INDIANAPOLIS — A state lawmaker who supported legislation that made a single business the only one in Indiana that can certify companies to make the liquid used in e-cigarettes says he sees no conflict of interest in his taking a job with that business.
State Rep. Alan Morrison, R-Terre Haute, voted in favor of bills passed in 2015 and 2016 which, because of how they were written, required any company wanting to produce e-liquid for sale in Indiana to be certified by Lafayette-based Mulhaupt’s Inc.
The law also required makers of the liquid used in the vaping industry to sign a five-year contract with a security company.
Morrison began work in May as a sales consultant for General Alarm Co., a division of Mulhaupt’s.
He said he doesn’t believe voting in favor of the vaping legislation two years in a row and then taking a job with a division of the company that clearly benefited from those laws constitutes a conflict of interest.
“I sell residential and commercial-grade alarm systems,” he told The Indianapolis Business Journal. “I have nothing to do with e-liquids or the monitoring of them or anything like that. To say that I benefited would be more than a stretch.”
But Morrison acknowledged that if he’s re-elected in November, he’ll have to recuse himself from future votes about the vaping issue or on legislation that would affect Mulhaupt’s.
Legislative leaders have pledged to reconsider the vaping law after it became clear that it gave Mulhaupt’s a monopoly over the security provisions in the law.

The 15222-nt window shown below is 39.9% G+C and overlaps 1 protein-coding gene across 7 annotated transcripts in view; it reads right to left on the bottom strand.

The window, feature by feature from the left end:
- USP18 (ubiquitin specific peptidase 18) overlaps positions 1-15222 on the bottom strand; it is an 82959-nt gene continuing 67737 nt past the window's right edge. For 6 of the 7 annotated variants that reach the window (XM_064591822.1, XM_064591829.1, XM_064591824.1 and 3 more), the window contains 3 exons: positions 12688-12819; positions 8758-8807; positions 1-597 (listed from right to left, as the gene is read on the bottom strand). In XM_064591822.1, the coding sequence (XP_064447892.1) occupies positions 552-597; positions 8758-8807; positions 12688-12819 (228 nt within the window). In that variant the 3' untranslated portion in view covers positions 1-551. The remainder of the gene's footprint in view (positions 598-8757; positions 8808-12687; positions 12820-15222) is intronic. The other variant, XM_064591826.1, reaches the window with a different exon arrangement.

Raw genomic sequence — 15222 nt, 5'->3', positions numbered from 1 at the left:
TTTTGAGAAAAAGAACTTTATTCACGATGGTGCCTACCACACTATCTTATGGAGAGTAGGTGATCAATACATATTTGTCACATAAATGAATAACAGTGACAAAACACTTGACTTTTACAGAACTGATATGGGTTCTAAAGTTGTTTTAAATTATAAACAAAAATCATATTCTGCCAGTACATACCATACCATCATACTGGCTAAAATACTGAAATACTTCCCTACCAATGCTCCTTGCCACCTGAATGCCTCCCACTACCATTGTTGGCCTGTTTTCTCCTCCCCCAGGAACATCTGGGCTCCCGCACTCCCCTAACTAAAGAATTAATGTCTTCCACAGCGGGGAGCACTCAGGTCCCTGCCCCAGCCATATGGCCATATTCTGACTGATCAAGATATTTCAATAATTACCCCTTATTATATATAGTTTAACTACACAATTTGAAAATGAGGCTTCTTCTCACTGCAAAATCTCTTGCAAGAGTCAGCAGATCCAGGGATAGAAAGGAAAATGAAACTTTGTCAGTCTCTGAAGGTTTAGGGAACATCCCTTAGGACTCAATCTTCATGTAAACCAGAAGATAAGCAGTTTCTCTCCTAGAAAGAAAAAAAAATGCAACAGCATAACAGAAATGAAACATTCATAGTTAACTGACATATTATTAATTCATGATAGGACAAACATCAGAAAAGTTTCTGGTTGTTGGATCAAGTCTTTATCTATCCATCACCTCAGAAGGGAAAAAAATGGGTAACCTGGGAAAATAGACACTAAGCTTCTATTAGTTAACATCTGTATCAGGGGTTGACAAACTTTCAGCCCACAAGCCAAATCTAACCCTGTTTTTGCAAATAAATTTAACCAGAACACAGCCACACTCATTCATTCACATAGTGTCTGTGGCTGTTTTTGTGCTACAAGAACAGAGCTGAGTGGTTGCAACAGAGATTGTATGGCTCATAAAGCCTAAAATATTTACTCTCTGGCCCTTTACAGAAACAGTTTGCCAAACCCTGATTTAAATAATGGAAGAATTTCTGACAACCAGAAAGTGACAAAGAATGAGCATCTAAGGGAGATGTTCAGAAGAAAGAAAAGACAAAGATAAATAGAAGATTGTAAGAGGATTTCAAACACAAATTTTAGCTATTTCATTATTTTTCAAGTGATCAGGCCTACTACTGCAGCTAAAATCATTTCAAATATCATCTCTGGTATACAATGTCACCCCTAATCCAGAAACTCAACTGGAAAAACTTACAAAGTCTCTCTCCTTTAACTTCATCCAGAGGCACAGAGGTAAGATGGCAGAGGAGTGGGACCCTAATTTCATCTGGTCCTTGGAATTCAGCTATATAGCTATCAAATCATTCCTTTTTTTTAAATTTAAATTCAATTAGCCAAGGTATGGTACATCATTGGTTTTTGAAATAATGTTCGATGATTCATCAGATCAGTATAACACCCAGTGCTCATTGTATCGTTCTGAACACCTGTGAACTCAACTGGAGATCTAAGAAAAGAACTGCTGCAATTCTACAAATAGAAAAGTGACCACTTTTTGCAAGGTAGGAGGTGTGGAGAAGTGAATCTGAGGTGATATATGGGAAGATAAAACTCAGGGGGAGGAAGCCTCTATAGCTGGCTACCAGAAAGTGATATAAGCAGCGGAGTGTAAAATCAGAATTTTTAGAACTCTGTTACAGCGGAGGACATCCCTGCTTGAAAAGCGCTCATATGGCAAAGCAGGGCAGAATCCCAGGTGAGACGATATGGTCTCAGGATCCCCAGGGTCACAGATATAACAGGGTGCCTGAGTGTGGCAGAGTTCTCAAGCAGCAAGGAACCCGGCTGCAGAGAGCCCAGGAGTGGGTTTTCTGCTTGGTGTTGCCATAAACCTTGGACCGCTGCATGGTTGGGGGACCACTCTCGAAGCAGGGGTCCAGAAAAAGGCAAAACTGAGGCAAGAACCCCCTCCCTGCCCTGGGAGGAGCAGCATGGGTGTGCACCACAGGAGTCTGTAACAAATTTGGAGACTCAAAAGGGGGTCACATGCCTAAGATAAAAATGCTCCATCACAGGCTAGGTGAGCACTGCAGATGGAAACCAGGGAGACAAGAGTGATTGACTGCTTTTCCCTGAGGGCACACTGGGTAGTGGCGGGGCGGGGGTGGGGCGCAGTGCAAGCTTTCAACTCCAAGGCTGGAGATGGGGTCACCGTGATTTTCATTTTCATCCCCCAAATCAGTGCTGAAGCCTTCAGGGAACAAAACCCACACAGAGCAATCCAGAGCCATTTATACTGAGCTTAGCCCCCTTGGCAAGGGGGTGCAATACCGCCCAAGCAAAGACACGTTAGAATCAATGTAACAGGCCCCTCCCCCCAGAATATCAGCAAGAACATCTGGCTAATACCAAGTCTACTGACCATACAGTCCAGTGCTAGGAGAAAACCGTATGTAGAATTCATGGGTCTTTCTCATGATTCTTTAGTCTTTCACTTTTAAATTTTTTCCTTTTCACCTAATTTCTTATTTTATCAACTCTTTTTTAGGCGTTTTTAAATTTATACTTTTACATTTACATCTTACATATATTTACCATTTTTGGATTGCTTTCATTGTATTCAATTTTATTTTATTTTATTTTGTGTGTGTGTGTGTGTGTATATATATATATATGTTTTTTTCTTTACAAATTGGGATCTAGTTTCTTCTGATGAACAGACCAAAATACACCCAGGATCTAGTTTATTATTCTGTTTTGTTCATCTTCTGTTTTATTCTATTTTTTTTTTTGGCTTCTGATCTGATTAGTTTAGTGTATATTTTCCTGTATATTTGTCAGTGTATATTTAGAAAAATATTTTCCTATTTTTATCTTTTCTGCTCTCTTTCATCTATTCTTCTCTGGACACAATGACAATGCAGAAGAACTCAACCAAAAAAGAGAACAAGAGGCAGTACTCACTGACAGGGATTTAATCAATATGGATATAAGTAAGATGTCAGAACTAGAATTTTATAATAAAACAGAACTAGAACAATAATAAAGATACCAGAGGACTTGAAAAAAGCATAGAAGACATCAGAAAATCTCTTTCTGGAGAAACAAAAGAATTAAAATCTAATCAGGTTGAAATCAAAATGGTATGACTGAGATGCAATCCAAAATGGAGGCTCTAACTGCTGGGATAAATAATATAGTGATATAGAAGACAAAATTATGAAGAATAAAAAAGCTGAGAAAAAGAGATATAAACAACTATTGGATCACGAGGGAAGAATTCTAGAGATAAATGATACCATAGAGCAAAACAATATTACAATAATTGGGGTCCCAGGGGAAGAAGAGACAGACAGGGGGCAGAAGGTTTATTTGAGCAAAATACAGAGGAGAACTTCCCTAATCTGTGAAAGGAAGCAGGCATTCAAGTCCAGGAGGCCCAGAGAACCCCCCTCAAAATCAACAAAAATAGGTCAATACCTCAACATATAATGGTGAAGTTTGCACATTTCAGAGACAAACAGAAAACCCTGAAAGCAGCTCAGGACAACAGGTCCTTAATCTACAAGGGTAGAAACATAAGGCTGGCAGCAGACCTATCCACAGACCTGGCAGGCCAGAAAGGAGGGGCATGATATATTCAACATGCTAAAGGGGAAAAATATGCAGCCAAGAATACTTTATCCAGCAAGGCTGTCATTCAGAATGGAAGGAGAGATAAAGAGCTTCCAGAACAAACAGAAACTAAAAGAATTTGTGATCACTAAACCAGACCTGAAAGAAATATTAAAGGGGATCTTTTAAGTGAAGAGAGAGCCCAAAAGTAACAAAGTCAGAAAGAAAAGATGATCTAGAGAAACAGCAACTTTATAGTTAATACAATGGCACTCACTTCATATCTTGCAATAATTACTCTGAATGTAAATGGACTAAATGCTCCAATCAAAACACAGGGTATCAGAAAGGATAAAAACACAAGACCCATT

Two Indiana lawmakers said last month they have been questioned by the FBI about that law’s creation, although the FBI has not confirmed any such investigation is underway.
David Orentlicher, a former legislator and professor at the Indiana University McKinney School of Law, said Morrison’s new position and how he acquired it is “absolutely troubling.”
Morrison told the IBJ that after leaving his job in June 2015 as a gift officer at Rose-Hulman Institute of Technology, he “let it be known to any and every person that I worked with, whether that be lobbyists in the hallways, people in Legislative Services Agency, (or) people in the business community” that he was looking for a job.
Orentlicher acknowledged that conflicts of interest may be inevitable in a part-time Legislature like Indiana’s, but he said this situation goes “beyond what we have to accept.”
“You shouldn’t be leveraging your public office to get a new job. You’re supposed to be using your position to benefit your constituents,” he said.